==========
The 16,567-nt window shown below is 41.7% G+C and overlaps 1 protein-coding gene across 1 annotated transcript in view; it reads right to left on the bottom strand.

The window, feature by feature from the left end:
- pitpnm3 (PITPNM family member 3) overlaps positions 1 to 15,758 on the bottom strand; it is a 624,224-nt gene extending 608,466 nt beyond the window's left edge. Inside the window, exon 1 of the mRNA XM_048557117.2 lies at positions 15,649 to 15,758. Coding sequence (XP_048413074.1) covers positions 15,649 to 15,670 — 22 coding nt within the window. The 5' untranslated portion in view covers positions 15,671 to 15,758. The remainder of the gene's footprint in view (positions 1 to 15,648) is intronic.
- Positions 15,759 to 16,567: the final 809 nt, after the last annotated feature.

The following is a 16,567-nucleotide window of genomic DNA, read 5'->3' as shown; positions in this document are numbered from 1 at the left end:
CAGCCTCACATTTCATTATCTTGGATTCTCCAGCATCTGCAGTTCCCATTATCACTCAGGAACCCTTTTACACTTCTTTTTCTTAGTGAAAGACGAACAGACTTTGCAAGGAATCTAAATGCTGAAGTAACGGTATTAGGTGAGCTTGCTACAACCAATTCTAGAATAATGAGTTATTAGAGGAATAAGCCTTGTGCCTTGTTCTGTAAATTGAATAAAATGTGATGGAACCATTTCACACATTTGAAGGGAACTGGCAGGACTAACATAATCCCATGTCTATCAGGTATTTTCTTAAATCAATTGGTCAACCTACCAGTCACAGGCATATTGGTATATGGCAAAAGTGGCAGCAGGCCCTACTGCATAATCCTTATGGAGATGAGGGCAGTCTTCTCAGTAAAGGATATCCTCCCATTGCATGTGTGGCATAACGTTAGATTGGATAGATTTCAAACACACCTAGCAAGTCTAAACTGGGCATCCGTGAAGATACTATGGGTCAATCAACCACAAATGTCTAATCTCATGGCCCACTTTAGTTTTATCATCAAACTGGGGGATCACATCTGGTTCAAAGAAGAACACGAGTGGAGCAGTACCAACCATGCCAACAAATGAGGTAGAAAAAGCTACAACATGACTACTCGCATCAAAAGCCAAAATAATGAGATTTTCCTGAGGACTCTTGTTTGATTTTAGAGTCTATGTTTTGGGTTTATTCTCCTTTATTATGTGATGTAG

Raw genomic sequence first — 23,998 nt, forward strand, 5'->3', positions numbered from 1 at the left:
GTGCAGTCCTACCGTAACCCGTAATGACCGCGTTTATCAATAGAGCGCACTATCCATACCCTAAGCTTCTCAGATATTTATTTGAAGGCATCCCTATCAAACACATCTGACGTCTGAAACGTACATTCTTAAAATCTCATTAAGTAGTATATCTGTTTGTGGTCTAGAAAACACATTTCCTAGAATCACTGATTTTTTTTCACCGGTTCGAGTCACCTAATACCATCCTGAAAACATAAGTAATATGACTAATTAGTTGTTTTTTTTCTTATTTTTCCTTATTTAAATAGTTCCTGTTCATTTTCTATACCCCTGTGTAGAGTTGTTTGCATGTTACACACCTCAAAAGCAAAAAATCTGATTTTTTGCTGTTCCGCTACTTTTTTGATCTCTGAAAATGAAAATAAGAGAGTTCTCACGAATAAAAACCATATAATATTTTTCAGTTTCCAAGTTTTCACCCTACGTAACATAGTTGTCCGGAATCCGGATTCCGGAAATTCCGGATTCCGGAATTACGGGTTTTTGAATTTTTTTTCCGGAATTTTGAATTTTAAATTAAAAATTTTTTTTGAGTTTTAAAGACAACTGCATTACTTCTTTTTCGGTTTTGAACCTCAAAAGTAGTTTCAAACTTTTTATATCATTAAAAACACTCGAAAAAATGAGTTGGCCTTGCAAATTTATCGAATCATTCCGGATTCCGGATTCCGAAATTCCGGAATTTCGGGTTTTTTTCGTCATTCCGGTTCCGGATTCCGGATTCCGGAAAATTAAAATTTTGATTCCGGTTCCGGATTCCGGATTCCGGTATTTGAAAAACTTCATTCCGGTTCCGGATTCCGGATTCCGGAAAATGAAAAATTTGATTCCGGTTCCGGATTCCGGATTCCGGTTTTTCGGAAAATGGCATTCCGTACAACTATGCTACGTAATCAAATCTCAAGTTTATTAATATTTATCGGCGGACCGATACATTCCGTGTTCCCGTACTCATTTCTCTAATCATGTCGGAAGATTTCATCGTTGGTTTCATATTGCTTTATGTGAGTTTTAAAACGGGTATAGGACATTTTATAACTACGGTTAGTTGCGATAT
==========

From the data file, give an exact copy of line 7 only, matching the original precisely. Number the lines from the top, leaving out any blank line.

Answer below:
Raw genomic sequence first — 23,998 nt, forward strand, 5'->3', positions numbered from 1 at the left: